As Nepal Prime Minister Oli comes calling in April , Delhi looks to mend strained ties

Nayanima Basu New Delhi | Updated on March 29, 2018 Published on March 29, 2018

Nepalese Prime Minister KP Oli   -  REUTERS

Nepal Prime Minister KP Oli is scheduled to visit India early next month as India gears up to mend ties with its Himalayan neighbour that is seen as increasingly drifting towards China.

In his new tenure, Oli, who has visited India earlier during his previous stint as Prime Minister, will be embarking on a trip to New Delhi first and not Beijing, for now. India sees this as a “strategic move” as also a major rapprochement from Nepal’s side despite much tension that has crept between Nepal’s Left parties and the Indian government, sources told BusinessLine.

“The visit assumes significance because it comes at a time when India is trying to mend ties post the 2015 border blockade, following the Madhesi unrest. Bitterness in the bilateral ties had also crept in after the ruling Left alliance in Nepal, which has strong connections with China, swept the elections,” said a top official.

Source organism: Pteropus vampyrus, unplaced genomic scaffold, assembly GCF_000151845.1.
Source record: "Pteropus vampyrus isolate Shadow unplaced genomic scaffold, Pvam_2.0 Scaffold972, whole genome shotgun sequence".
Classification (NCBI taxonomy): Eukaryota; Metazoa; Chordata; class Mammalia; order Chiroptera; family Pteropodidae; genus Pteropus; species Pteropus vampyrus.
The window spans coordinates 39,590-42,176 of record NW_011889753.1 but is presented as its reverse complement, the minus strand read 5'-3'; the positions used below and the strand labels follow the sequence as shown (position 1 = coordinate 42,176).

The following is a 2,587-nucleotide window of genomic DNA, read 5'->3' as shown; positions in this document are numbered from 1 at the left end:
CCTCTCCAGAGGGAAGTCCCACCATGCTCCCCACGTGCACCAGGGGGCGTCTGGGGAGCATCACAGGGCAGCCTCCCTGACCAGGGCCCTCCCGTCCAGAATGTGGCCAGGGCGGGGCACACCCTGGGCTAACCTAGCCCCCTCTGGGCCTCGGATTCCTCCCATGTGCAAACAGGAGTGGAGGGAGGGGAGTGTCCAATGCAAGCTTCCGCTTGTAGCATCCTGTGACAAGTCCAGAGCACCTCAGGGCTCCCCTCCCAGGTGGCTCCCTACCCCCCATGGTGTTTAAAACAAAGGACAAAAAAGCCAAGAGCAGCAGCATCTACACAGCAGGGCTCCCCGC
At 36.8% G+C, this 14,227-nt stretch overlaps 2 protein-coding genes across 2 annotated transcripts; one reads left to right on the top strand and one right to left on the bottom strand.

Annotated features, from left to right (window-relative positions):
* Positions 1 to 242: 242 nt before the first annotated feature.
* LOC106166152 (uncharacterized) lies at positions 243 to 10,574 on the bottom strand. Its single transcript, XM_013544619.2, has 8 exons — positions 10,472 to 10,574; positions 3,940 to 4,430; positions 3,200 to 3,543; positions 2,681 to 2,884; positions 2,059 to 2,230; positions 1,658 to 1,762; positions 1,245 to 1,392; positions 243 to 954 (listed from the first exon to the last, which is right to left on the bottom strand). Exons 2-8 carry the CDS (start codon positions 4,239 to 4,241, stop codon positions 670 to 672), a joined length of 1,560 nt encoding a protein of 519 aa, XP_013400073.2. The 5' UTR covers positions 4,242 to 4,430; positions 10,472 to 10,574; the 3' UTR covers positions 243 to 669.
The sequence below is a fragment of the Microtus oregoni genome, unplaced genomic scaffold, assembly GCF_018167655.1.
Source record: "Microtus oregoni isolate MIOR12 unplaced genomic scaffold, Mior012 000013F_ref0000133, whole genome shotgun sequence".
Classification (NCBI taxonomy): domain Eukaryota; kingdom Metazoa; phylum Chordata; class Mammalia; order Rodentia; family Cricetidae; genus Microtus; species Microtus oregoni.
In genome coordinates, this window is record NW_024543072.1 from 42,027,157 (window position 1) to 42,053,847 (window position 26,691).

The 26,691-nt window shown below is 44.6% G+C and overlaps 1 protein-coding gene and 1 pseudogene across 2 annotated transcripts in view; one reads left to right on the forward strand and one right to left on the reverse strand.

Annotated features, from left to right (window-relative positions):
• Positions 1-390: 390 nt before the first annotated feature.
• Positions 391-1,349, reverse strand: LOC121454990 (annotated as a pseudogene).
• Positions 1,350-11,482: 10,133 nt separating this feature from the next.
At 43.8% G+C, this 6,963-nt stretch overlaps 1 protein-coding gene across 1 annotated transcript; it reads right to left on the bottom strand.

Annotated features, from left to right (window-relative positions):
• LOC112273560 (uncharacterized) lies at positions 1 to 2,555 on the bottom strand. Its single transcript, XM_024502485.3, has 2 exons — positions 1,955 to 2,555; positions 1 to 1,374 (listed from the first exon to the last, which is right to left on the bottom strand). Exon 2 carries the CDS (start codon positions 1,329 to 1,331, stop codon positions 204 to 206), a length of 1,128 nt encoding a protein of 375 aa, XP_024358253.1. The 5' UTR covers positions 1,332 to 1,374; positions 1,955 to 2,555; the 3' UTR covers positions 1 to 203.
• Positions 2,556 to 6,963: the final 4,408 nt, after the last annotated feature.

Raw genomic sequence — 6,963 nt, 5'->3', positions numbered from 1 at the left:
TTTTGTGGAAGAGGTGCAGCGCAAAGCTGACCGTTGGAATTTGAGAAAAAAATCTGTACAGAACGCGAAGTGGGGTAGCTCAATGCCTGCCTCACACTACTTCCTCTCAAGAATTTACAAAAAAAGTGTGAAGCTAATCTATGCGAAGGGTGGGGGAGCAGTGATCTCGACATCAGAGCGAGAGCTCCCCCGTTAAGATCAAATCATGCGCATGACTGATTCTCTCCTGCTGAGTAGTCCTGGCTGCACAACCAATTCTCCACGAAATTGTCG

Despite mounting tensions, it was India that took the first step towards thawing of ties in its effort to assert the importance of Prime Minister Narendra Modi’s “Neighbourhood First” policy.

Just as Oli’s name got finalised as the Prime Minister of the Himalayan Kingdom, External Affairs Minister Sushma Swaraj made a surprise visit there, in February 2018, and held a one-on-one meeting with him.

Modi spoke to Oli twice post his massive win in the Parliamentary elections and told him that India is looking forward to taking bilateral ties ahead with the new government.

During the visit, Swaraj had made an attempt to allay the growing apprehension within Nepali leadership that New Delhi was disappointed with the victory of the Left there, and the fact that Chinese influence in the region is growing, the sources said.

This is because, the sources added, India is well aware of the fact that post the 2015 blockade a lot of distrust has come into the relationship and it has culminated in the entry of China in Nepal.

Tough task

“Even if Nepal is planning to replace India with China, it is not going to be easy for them because the relationship that they have with us is so deep,” said Nandan Unnikrishnan, Vice-President and Senior Fellow, ORF. “So they are also trying to develop a stable relationship with India. India needs to now take the relationship to a level where China does not call the shots and Nepalis also get a feeling that what India intends to do is contributory.”

In 2015, when Nepal was under Oli, critical supplies from India to Nepal were halted following New Delhi’s major discontent over their newly rolled out Constitution for not granting adequate representation to the Madhesis.

Published on March 29, 2018
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